St. Louis Cardinals: Goldschmidt’s impact on the Cardinals depth

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PHOENIX, AZ - AUGUST 26: Paul Goldschmidt #44 of the Arizona Diamondbacks celebrates a three run home run with Jon Jay #9 in the third inning of the MLB game against the Seattle Mariners at Chase Field on August 26, 2018 in Phoenix, Arizona. All players across MLB wear nicknames on their backs as well as colorful, non-traditional uniforms featuring alternate designs inspired by youth-league uniforms during Players Weekend. (Photo by Jennifer Stewart/Getty Images)
PHOENIX, AZ - AUGUST 26: Paul Goldschmidt #44 of the Arizona Diamondbacks celebrates a three run home run with Jon Jay #9 in the third inning of the MLB game against the Seattle Mariners at Chase Field on August 26, 2018 in Phoenix, Arizona. All players across MLB wear nicknames on their backs as well as colorful, non-traditional uniforms featuring alternate designs inspired by youth-league uniforms during Players Weekend. (Photo by Jennifer Stewart/Getty Images) /
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ST. LOUIS, MO – SEPTEMBER 21: Jedd Gyorko #3 of the St. Louis Cardinals scores a run against the San Francisco Giants in the sixth inning at Busch Stadium on September 21, 2018 in St. Louis, Missouri. (Photo by Dilip Vishwanat/Getty Images)
ST. LOUIS, MO – SEPTEMBER 21: Jedd Gyorko #3 of the St. Louis Cardinals scores a run against the San Francisco Giants in the sixth inning at Busch Stadium on September 21, 2018 in St. Louis, Missouri. (Photo by Dilip Vishwanat/Getty Images) /

Third base, the place Jedd Gyorko usually patrols, was considered by most people to be one of the biggest needs for the St. Louis Cardinals this offseason. With Goldschmidt rearranging the lineup, where does this leave Gyorko?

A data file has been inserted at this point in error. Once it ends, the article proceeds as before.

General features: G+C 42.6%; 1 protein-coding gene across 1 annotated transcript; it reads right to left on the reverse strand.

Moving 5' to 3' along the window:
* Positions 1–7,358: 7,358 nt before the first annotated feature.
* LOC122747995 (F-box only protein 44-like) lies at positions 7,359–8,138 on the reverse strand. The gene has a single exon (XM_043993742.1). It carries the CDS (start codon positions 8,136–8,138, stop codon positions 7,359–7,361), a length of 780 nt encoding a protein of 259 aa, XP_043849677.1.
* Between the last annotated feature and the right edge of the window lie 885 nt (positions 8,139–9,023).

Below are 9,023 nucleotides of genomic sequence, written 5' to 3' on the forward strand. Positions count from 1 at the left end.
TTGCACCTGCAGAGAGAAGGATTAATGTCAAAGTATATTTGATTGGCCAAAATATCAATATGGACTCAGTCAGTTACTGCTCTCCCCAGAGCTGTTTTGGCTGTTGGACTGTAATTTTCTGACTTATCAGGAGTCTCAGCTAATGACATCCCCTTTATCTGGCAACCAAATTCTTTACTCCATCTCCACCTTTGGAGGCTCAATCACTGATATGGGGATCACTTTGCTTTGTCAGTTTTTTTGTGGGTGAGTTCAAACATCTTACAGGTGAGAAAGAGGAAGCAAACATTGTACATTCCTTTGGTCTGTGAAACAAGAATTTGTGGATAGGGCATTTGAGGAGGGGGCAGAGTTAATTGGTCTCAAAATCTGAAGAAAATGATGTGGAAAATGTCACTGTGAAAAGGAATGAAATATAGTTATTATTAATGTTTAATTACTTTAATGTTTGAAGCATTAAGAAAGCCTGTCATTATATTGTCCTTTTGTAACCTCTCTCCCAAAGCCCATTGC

As my fellow writer Russ Robinson detailed in his piece, Matt Carpenter will most likely end up as the starting third baseman for the 2019 St. Louis Cardinals, so Jedd Gyorko suddenly finds himself without a clear role.

Related Story. Goldschmidt trade means third base is finally settled. light

He is a solid hitter, but his WAR dropped below 2 and his OPS finished under .800 for the first time with the St. Louis Cardinals.

At 29 years old, this isn’t a huge red flag, but enough to raise eyebrows. Even though he is expensive on the surface in 2019, the fact that San Diego Padres are paying 5 of the $13 million he is owed definitely lightens the load.

He has a team option for 2020 with a $1 million buy out, which is even more valuable than an expiring contract. With the option to keep Gyorko if performs, a team who would start Gyorko would find this far more valuable and the price potentially far more worth it than the Cardinals can.

On top of that, the St. Louis Cardinals have both Yairo Munoz and Patrick Wisdom to serve as the backup infielders.

However, a big part of this lies in the glove of Munoz. He was, simply put, atrocious on defense this past season, and if he doesn’t show any improvements, it would be nice to keep Gyorko as backup who is at least serviceable defensively at second, third, and short.

Many people, including several of my fellow writers, are optimistic on Munoz’s defense, Assuming that happens, Gyorko would serve as an interesting trade piece. He is an interesting breed as a utility player with decent pop, and his ability to fit into a variety of teams will certainly garner some suitors.

Under the assumption that Munoz is at least playable at more than just third base this season, Gyorko’s flexibility and team friendly contract situation might get you more value than one would expect based on his numbers.

Verdict: Sell (if Munoz can play defense)

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